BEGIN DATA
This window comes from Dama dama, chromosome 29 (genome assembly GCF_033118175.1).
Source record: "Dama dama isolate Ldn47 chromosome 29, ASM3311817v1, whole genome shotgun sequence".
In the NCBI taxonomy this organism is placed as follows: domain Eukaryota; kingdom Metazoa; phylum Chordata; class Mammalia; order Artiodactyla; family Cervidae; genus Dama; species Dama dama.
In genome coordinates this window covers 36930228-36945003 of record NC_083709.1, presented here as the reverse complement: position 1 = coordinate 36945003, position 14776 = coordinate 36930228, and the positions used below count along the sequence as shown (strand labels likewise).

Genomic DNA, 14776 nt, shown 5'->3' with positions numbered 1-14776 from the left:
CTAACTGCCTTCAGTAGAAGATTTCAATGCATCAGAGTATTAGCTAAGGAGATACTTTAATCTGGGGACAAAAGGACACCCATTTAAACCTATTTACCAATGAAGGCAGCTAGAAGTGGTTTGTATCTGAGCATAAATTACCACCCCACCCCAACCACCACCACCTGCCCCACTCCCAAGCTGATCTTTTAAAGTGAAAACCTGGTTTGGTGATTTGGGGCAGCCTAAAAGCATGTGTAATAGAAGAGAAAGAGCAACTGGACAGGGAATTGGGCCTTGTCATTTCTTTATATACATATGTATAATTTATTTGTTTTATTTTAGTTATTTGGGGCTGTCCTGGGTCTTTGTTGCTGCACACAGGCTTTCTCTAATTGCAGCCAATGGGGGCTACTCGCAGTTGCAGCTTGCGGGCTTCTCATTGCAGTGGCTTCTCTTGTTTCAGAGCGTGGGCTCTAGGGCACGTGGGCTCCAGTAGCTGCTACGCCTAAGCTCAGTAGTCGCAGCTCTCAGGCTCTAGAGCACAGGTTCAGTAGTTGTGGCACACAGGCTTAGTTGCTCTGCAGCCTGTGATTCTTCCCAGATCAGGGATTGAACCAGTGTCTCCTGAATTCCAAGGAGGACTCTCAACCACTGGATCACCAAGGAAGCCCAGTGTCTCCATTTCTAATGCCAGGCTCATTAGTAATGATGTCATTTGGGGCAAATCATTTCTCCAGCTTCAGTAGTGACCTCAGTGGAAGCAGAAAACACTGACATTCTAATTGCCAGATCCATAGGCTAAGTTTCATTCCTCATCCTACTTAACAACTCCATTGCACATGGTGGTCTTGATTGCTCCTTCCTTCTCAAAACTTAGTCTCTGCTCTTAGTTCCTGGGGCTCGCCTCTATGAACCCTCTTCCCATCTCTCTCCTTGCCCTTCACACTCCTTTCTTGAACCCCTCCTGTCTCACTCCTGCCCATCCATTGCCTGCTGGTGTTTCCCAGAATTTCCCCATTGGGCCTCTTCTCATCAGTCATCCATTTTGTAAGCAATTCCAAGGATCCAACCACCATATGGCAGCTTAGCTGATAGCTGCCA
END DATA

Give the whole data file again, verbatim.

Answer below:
This window comes from Dama dama, chromosome 29 (genome assembly GCF_033118175.1).
Source record: "Dama dama isolate Ldn47 chromosome 29, ASM3311817v1, whole genome shotgun sequence".
In the NCBI taxonomy this organism is placed as follows: domain Eukaryota; kingdom Metazoa; phylum Chordata; class Mammalia; order Artiodactyla; family Cervidae; genus Dama; species Dama dama.
In genome coordinates this window covers 36930228-36945003 of record NC_083709.1, presented here as the reverse complement: position 1 = coordinate 36945003, position 14776 = coordinate 36930228, and the positions used below count along the sequence as shown (strand labels likewise).

Genomic DNA, 14776 nt, shown 5'->3' with positions numbered 1-14776 from the left:
CTAACTGCCTTCAGTAGAAGATTTCAATGCATCAGAGTATTAGCTAAGGAGATACTTTAATCTGGGGACAAAAGGACACCCATTTAAACCTATTTACCAATGAAGGCAGCTAGAAGTGGTTTGTATCTGAGCATAAATTACCACCCCACCCCAACCACCACCACCTGCCCCACTCCCAAGCTGATCTTTTAAAGTGAAAACCTGGTTTGGTGATTTGGGGCAGCCTAAAAGCATGTGTAATAGAAGAGAAAGAGCAACTGGACAGGGAATTGGGCCTTGTCATTTCTTTATATACATATGTATAATTTATTTGTTTTATTTTAGTTATTTGGGGCTGTCCTGGGTCTTTGTTGCTGCACACAGGCTTTCTCTAATTGCAGCCAATGGGGGCTACTCGCAGTTGCAGCTTGCGGGCTTCTCATTGCAGTGGCTTCTCTTGTTTCAGAGCGTGGGCTCTAGGGCACGTGGGCTCCAGTAGCTGCTACGCCTAAGCTCAGTAGTCGCAGCTCTCAGGCTCTAGAGCACAGGTTCAGTAGTTGTGGCACACAGGCTTAGTTGCTCTGCAGCCTGTGATTCTTCCCAGATCAGGGATTGAACCAGTGTCTCCTGAATTCCAAGGAGGACTCTCAACCACTGGATCACCAAGGAAGCCCAGTGTCTCCATTTCTAATGCCAGGCTCATTAGTAATGATGTCATTTGGGGCAAATCATTTCTCCAGCTTCAGTAGTGACCTCAGTGGAAGCAGAAAACACTGACATTCTAATTGCCAGATCCATAGGCTAAGTTTCATTCCTCATCCTACTTAACAACTCCATTGCACATGGTGGTCTTGATTGCTCCTTCCTTCTCAAAACTTAGTCTCTGCTCTTAGTTCCTGGGGCTCGCCTCTATGAACCCTCTTCCCATCTCTCTCCTTGCCCTTCACACTCCTTTCTTGAACCCCTCCTGTCTCACTCCTGCCCATCCATTGCCTGCTGGTGTTTCCCAGAATTTCCCCATTGGGCCTCTTCTCATCAGTCATCCATTTTGTAAGCAATTCCAAGGATCCAACCACCATATGGCAGCTTAGCTGATAGCTGCCA